Monday, February 23, 2015

Nail Trim, Feline Edition, The Stress-Free Way

Here is the biggest and most valuable secret that you will ever get on cats. 

Never, ever be audacious enough to think that you are in charge. 
You aren't. You never were, and you never will be. 
If you can willingly surrender this notion everything will fall into place.

The beauty of the most precious relationships in life is the quiet moments you share just being a peace with who you each are. My cats, well, they rule the roost. They rule the dogs, the people, and the kingdom they call our home. I love them for their independence, their cunning intellect, and their kind purrs in my ear when the day draws to an end.

I would like to think of myself as their parent. A lofty hope with little reward to convince me that I have any influence on their day to day outlook, but a clear resolve to be responsible and insure that they receive the needed care of a living, thinking, soulful creature.

Of all of the needed care that our pets need one of the most challenging is nail trimming. It has become such an ordeal in so many homes that clients wait all year for the Annual Physical Exam day to arrive and then ask the veterinary staff to jump in and bail them out of the task they abandoned long ago.

Nail trimming should be done monthly. It should also be performed in a calm, direct, stress free manner. I know it sounds much easier said than done. But it can be easy and stress free.

Here's how;

  1. Start touching your pets feet at any and every chance.
  2. Start teaching your pet to surrender and relax in your arms. This can be done without actually doing anything. Just hold them past the point of struggling. Hold them a few seconds longer than they want to be held, and reassure them that they are OK. 
  3. Start keeping the nail trimmers around more often. A foreign object is more frightening then one they are used to. This also applies to cat carriers. If your cat is used to it as a piece of furniture they won't respond in fear when it magically appears out of nowhere.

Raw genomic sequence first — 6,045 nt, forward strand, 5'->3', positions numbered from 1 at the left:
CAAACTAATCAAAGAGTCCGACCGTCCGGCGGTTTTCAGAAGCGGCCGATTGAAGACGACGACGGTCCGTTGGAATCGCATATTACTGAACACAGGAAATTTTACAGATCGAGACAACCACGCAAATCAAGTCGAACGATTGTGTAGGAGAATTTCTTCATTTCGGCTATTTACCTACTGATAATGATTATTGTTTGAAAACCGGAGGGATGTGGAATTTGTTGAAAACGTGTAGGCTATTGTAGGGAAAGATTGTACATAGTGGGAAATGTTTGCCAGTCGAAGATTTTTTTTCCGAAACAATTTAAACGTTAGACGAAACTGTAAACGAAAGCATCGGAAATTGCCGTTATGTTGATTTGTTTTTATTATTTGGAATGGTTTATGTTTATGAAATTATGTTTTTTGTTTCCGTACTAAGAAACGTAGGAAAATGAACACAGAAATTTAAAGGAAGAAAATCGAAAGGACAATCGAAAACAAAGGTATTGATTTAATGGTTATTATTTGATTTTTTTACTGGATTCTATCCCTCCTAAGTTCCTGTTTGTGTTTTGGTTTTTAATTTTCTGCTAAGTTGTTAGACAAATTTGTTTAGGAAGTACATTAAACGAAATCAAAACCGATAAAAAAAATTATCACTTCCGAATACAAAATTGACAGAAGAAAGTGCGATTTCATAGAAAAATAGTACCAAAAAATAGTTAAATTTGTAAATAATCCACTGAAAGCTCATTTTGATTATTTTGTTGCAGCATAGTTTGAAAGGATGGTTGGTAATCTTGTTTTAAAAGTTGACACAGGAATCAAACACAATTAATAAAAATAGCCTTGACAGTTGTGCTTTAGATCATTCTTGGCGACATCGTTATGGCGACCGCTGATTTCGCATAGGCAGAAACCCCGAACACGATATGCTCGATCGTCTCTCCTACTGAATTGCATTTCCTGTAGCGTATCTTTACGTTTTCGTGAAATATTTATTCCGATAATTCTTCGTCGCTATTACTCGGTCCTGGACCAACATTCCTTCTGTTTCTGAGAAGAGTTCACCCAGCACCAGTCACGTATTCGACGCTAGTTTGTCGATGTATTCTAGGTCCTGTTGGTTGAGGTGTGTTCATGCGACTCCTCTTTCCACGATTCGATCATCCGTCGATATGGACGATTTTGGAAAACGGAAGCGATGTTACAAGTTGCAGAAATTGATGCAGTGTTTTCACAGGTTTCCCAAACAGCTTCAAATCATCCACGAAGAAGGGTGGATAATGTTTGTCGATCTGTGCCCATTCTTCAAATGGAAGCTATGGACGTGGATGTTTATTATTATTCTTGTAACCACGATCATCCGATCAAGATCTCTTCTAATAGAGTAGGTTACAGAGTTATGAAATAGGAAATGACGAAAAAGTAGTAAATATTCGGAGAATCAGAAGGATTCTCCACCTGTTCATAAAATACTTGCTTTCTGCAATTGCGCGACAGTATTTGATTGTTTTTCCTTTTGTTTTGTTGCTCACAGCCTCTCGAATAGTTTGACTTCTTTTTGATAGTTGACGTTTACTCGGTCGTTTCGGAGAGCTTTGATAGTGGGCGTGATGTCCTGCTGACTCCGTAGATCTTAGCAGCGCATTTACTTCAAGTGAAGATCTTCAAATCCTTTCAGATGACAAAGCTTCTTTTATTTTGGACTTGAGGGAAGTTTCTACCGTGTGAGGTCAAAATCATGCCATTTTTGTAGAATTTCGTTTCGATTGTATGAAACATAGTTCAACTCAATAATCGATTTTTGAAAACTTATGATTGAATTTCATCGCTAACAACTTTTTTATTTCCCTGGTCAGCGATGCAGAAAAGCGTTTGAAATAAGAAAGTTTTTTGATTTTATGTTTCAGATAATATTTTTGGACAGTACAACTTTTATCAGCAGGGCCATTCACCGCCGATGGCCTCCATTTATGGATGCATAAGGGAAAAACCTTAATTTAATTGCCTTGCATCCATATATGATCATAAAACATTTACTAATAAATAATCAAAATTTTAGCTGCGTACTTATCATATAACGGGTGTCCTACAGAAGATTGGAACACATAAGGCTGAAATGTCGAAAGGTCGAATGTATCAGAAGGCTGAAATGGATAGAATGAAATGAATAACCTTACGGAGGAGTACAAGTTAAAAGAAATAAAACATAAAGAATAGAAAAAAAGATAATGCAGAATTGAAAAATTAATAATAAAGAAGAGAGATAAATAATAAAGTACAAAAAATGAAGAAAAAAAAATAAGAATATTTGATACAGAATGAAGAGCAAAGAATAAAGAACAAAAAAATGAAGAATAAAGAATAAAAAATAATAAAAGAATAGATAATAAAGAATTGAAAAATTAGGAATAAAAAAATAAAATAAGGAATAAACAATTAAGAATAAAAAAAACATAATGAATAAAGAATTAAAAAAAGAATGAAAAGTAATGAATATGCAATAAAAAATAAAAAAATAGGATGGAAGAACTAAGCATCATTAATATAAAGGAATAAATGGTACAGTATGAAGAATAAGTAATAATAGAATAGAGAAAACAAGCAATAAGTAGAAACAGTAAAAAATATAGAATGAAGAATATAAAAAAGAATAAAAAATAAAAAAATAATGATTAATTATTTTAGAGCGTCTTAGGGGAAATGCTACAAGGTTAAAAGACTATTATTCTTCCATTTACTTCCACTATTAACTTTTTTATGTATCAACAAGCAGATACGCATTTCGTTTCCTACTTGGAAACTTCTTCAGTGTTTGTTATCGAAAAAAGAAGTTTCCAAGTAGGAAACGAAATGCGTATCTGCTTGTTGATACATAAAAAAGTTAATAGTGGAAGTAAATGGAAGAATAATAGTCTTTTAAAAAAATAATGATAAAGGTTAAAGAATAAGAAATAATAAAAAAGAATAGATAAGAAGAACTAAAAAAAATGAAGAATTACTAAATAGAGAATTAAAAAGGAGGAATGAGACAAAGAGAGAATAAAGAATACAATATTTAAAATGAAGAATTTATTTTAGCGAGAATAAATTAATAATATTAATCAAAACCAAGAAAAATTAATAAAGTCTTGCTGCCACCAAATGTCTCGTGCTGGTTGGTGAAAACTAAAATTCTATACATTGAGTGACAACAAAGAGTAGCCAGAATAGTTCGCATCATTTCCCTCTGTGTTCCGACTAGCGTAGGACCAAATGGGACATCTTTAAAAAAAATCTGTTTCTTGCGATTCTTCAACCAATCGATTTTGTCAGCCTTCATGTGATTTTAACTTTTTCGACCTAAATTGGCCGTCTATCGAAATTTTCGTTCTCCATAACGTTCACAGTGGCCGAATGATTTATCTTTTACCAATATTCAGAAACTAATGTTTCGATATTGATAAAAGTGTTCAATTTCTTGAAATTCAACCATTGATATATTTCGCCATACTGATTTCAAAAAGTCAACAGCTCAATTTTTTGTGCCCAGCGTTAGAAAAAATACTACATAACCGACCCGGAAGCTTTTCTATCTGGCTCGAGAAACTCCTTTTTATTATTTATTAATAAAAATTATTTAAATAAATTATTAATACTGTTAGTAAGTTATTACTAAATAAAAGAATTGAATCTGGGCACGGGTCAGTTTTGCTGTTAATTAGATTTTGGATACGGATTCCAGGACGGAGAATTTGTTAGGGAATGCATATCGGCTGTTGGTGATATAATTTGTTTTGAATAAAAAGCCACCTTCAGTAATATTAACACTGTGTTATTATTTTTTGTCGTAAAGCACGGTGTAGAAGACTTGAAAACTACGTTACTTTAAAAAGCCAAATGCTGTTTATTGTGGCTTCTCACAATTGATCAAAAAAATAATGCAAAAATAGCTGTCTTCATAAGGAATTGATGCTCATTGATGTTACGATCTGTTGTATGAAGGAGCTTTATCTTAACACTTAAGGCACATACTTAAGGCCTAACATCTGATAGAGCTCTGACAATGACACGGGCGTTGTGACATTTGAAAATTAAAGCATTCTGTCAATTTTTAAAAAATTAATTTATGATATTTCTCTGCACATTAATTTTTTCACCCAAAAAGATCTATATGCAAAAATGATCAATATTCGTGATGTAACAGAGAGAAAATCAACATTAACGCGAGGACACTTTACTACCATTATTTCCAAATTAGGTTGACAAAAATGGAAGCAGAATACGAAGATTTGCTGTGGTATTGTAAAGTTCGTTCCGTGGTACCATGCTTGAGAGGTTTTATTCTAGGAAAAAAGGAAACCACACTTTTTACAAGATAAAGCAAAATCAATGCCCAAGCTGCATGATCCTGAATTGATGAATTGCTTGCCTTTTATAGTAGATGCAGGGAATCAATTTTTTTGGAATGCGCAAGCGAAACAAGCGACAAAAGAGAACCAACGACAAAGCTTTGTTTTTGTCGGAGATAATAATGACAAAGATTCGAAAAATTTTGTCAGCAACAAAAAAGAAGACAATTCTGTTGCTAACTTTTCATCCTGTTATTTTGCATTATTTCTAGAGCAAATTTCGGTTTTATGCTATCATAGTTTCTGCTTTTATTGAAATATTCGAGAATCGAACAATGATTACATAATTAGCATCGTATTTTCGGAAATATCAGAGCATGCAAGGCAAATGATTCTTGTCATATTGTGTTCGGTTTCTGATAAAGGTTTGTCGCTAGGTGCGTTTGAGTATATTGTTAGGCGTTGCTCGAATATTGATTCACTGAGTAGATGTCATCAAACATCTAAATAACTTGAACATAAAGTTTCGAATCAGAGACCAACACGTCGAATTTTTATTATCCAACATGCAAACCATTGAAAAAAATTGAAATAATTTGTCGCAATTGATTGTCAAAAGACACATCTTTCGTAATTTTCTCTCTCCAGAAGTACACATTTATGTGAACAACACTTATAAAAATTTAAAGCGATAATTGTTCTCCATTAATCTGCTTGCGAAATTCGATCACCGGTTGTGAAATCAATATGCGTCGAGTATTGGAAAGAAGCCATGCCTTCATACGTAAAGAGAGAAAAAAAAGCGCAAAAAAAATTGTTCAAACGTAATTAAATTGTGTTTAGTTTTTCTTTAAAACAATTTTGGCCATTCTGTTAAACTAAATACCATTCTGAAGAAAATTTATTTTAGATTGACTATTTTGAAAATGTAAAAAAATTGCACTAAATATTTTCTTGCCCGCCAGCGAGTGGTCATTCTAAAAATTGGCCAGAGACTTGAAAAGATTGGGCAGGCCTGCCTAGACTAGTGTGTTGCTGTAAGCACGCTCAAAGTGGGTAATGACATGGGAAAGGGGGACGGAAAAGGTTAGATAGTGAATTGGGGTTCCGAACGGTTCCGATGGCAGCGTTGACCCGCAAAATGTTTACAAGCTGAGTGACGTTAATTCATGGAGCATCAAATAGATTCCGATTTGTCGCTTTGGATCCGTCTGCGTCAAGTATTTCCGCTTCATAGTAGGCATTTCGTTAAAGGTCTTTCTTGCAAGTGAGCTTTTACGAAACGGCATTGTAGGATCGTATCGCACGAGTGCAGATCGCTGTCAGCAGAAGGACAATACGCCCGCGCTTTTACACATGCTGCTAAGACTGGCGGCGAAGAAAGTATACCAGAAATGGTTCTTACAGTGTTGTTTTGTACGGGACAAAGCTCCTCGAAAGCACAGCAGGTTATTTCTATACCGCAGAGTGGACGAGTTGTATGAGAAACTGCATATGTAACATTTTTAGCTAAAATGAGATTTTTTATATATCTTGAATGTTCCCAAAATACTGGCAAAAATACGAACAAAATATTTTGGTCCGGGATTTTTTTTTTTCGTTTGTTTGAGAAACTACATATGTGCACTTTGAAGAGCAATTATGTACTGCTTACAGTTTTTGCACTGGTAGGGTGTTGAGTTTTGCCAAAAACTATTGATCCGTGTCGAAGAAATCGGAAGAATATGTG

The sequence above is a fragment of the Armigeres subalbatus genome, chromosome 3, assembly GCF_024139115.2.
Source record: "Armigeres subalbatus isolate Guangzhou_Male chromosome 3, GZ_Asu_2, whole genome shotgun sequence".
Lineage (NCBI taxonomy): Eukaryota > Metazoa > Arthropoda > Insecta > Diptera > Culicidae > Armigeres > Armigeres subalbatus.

4. Start with small simple motions and do one nail at a time. You don't have to do all of the nails at once and you don't want to push your cat to the point of  fear. It will only make the next attempt to trim them more difficult the next time.
  5. Also, pick your trim time wisely. An anxious, playful, rambunctious cat will not make a good patient. But a tired, content, resting cat might.
Here is my cat Wren. She is so gentle and so trusting that I can trim her nails on my lap with ease. It has taken time and practice, but she loves the quiet time alone with me and I get to safely and carefully trim all of her nails. We also get time for belly rubs and snuggles!

As your cat ages their nails will need more care and monitoring. I always recommend that you check them monthly, front and back feet. 

For related blogs and more information on nail trimming please visit;

How To Trim Nails.

Overgrown Nails in an Adult Cat.

Wren enjoys sleeping on my lap, as Magpie takes the coffee table.
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